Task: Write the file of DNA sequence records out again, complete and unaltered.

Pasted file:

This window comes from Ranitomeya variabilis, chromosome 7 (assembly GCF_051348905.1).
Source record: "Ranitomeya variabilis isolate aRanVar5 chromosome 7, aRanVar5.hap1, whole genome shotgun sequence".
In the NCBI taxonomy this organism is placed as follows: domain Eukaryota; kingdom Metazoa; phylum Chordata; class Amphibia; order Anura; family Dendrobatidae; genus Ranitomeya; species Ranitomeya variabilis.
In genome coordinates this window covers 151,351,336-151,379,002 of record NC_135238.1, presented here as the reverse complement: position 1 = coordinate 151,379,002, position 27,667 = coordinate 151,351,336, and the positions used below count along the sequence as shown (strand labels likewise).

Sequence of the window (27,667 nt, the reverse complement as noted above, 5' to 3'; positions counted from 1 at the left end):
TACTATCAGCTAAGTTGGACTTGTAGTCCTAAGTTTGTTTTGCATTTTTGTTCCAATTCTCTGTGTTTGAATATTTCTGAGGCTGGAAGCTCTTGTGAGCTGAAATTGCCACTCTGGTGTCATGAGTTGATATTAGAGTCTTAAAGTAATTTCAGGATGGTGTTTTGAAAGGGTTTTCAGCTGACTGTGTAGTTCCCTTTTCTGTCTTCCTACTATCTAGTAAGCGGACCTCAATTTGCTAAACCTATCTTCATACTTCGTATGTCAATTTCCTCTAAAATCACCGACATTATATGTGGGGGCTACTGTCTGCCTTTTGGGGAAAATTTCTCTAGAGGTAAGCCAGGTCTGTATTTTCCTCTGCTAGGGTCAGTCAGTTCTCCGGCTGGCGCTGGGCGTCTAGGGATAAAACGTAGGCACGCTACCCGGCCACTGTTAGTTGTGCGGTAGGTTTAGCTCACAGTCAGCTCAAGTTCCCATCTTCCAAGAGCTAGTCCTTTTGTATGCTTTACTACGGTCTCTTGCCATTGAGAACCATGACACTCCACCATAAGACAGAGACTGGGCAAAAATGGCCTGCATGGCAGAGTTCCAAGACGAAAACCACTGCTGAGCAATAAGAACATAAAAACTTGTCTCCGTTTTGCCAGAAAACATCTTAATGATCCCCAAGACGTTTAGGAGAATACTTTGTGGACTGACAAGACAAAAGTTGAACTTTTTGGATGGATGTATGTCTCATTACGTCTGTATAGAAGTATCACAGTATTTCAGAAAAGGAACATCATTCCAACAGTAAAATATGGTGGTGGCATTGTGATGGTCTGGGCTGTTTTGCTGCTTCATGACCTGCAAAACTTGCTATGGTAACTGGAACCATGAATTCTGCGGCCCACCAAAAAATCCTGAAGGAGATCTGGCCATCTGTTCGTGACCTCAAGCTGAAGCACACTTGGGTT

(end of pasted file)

This window comes from Ranitomeya variabilis, chromosome 7 (assembly GCF_051348905.1).
Source record: "Ranitomeya variabilis isolate aRanVar5 chromosome 7, aRanVar5.hap1, whole genome shotgun sequence".
In the NCBI taxonomy this organism is placed as follows: domain Eukaryota; kingdom Metazoa; phylum Chordata; class Amphibia; order Anura; family Dendrobatidae; genus Ranitomeya; species Ranitomeya variabilis.
In genome coordinates this window covers 151,351,336-151,379,002 of record NC_135238.1, presented here as the reverse complement: position 1 = coordinate 151,379,002, position 27,667 = coordinate 151,351,336, and the positions used below count along the sequence as shown (strand labels likewise).

Sequence of the window (27,667 nt, the reverse complement as noted above, 5' to 3'; positions counted from 1 at the left end):
TACTATCAGCTAAGTTGGACTTGTAGTCCTAAGTTTGTTTTGCATTTTTGTTCCAATTCTCTGTGTTTGAATATTTCTGAGGCTGGAAGCTCTTGTGAGCTGAAATTGCCACTCTGGTGTCATGAGTTGATATTAGAGTCTTAAAGTAATTTCAGGATGGTGTTTTGAAAGGGTTTTCAGCTGACTGTGTAGTTCCCTTTTCTGTCTTCCTACTATCTAGTAAGCGGACCTCAATTTGCTAAACCTATCTTCATACTTCGTATGTCAATTTCCTCTAAAATCACCGACATTATATGTGGGGGCTACTGTCTGCCTTTTGGGGAAAATTTCTCTAGAGGTAAGCCAGGTCTGTATTTTCCTCTGCTAGGGTCAGTCAGTTCTCCGGCTGGCGCTGGGCGTCTAGGGATAAAACGTAGGCACGCTACCCGGCCACTGTTAGTTGTGCGGTAGGTTTAGCTCACAGTCAGCTCAAGTTCCCATCTTCCAAGAGCTAGTCCTTTTGTATGCTTTACTACGGTCTCTTGCCATTGAGAACCATGACACTCCACCATAAGACAGAGACTGGGCAAAAATGGCCTGCATGGCAGAGTTCCAAGACGAAAACCACTGCTGAGCAATAAGAACATAAAAACTTGTCTCCGTTTTGCCAGAAAACATCTTAATGATCCCCAAGACGTTTAGGAGAATACTTTGTGGACTGACAAGACAAAAGTTGAACTTTTTGGATGGATGTATGTCTCATTACGTCTGTATAGAAGTATCACAGTATTTCAGAAAAGGAACATCATTCCAACAGTAAAATATGGTGGTGGCATTGTGATGGTCTGGGCTGTTTTGCTGCTTCATGACCTGCAAAACTTGCTATGGTAACTGGAACCATGAATTCTGCGGCCCACCAAAAAATCCTGAAGGAGATCTGGCCATCTGTTCGTGACCTCAAGCTGAAGCACACTTGGGTT